THE risk of developing cancer was 30% higher in the most deprived areas of Scotland in 2021, new figures showed.

The report by Public Health Scotland also found cancer cases in Scotland rose by almost 15% in a year, after falling in the first year of the Covid pandemic.

There were 35,379 new cases of cancer detected in Scotland in 2021 – 14.6% higher than they had been in 2020 – with a fall in the numbers then “largely due to under-diagnosis caused by the Covid-19 pandemic restrictions”, which included the temporary halting of some cancer screening programmes.

But Public Health Scotland said: “Given the subsequent rise in incidence, this does not appear to have been an issue in 2021.”

The most recent figures showed slightly more cases amongst females than males, with 17,779 women diagnosed with the disease compared to 17,600 men.

The most common cancers in Scotland in 2021 were lung, breast, bowel and prostate, with these together accounting for more than half of all cases.

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The data, however, also showed the overall risk of developing cancer was 30% higher in the most deprived parts of the country than it was in the least deprived areas.

The report explained that while the issue of under-diagnosis had “largely been resolved” by 2021 in more deprived areas “there was evidence of this persisting to some extent for certain cancer types”, such as breast, cervical and bowel cancer.

Cervical cancer was nearly twice as commonly diagnosed in the most deprived parts of the country compared with the least deprived areas in 2021, the report revealed.

It added that prostate cancer was more commonly diagnosed in the least deprived areas, which “may be due to their greater use of PSA (Prostate Specific Antigen) testing”.

The report added: “As a result, a higher proportion of prostate cancers diagnosed in the most deprived areas were late stage, compared with those in the least deprived areas.”

Charity Macmillan Cancer Support said they were alarmed by the figures, emphasising the disparity between the most and least deprived areas of Scotland.

Its head of advocacy, Kate Seymour, said: “Today’s alarming figures re-emphasize the urgent need to make cancer waiting times a priority in Scotland.

“With Humza Yousaf as the new first minister, we are looking forward to seeing the Scottish Government’s new cancer strategy take precedent and focus on tackling this situation, strengthening our cancer workforce in the years to come.”

The report also noted that there had been a welcome reduction in smoking in the country but added: “There remains considerable potential to prevent cancers through further reductions in smoking, reducing overweight and obesity, improving diet and reducing alcohol consumption.”

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Lung cancer remained the most common cancer overall, with 5476 cases diagnosed in 2021. This accounted for 15.5% of all cancers in Scotland, with more cases of lung cancer found in females than in males.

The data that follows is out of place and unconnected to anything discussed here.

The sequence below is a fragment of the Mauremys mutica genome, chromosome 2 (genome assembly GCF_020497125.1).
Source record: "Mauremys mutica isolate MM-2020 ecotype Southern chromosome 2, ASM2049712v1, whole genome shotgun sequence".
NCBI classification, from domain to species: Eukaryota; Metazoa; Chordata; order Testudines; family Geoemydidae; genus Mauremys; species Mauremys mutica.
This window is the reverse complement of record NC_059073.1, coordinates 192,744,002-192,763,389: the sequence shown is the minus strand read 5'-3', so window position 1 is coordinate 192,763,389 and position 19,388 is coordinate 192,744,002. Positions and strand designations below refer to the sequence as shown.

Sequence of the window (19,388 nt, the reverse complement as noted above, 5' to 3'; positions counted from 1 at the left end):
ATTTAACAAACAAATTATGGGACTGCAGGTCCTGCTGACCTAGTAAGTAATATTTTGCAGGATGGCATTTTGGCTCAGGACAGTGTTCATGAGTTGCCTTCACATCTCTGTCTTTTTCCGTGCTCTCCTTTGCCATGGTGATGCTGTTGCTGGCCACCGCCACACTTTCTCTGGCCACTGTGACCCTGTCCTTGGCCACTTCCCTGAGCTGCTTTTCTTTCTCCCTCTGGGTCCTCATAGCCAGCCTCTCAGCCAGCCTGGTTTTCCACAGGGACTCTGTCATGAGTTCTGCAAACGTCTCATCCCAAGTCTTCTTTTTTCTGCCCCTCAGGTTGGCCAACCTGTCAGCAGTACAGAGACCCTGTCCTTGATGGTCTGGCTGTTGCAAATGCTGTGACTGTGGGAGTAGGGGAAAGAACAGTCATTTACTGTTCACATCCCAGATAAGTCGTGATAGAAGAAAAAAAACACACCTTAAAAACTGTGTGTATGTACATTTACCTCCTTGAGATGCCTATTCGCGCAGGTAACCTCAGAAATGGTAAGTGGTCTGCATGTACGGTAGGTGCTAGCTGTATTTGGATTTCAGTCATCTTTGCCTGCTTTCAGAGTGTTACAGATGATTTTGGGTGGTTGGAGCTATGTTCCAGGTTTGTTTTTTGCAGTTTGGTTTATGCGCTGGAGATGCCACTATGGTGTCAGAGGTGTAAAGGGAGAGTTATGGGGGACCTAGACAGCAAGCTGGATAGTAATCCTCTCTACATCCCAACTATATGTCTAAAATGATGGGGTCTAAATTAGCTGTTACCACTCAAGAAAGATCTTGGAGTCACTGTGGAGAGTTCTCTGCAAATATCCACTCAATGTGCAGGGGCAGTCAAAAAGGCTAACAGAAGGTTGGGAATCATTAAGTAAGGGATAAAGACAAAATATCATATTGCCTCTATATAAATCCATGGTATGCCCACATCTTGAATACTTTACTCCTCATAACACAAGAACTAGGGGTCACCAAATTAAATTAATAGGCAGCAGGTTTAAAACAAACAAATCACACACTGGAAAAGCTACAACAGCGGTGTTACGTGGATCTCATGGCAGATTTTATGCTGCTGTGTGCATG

More than three quarters (77%) of those diagnosed with cancer in 2021 were aged 60 or over.

Currently, it is estimated two in five (40%) people in Scotland will be diagnosed with some form of cancer in their life – though this includes some cancers that may have no detrimental impact on life expectancy, such as slow-growing prostate tumours.

Scottish Labour’s health spokeswoman Jackie Baillie said: “This damning report reveals the damage done by the SNP’s shameful failure to protect cancer services from the chaos of the pandemic.

“These stark inequalities are a national scandal and show the poorest communities are paying the harshest price for the SNP’s failure.

“As cancer cases soared waiting times have stretched, putting lives at risk.

“Humza Yousaf cannot walk away from his failures as Health Secretary – as First Minister he must take responsibility for getting cancer services back on track.”

A Scottish Government spokesperson said: “The earlier cancer is diagnosed the easier it is to treat. This is why we continue to invest in our Detect Cancer Earlier (DCE) Programme, which adopts a whole systems approach to diagnosing and treating cancer as early as possible.

“Public awareness campaigns and messaging have run throughout the pandemic to encourage those with possible cancer symptoms to seek help.

“A new DCE public awareness campaign, ‘Be the Early Bird’, encouraging people with possible symptoms to act early, was launched earlier this month. This campaign has targeted areas of deprivation to reduce the inequalities gap.”

The spokesperson continued: “We are also committed to ensuring equitable access to early diagnosis which is why we continue to invest in our Rapid Cancer Diagnostic Services across Scotland, with three live and a further two coming on stream in the next few weeks.

“A new Earlier Diagnosis Vision will be developed as part of the new Scottish Government 10-year Cancer Strategy, with publication planned in spring 2023.

“The new strategy will take a comprehensive approach to improving patient pathways from prevention and diagnosis through to treatment and post-treatment care.

“We remain committed to ensuring equitable access to cancer care across Scotland, through our ongoing ‘Once for Scotland’ approach.”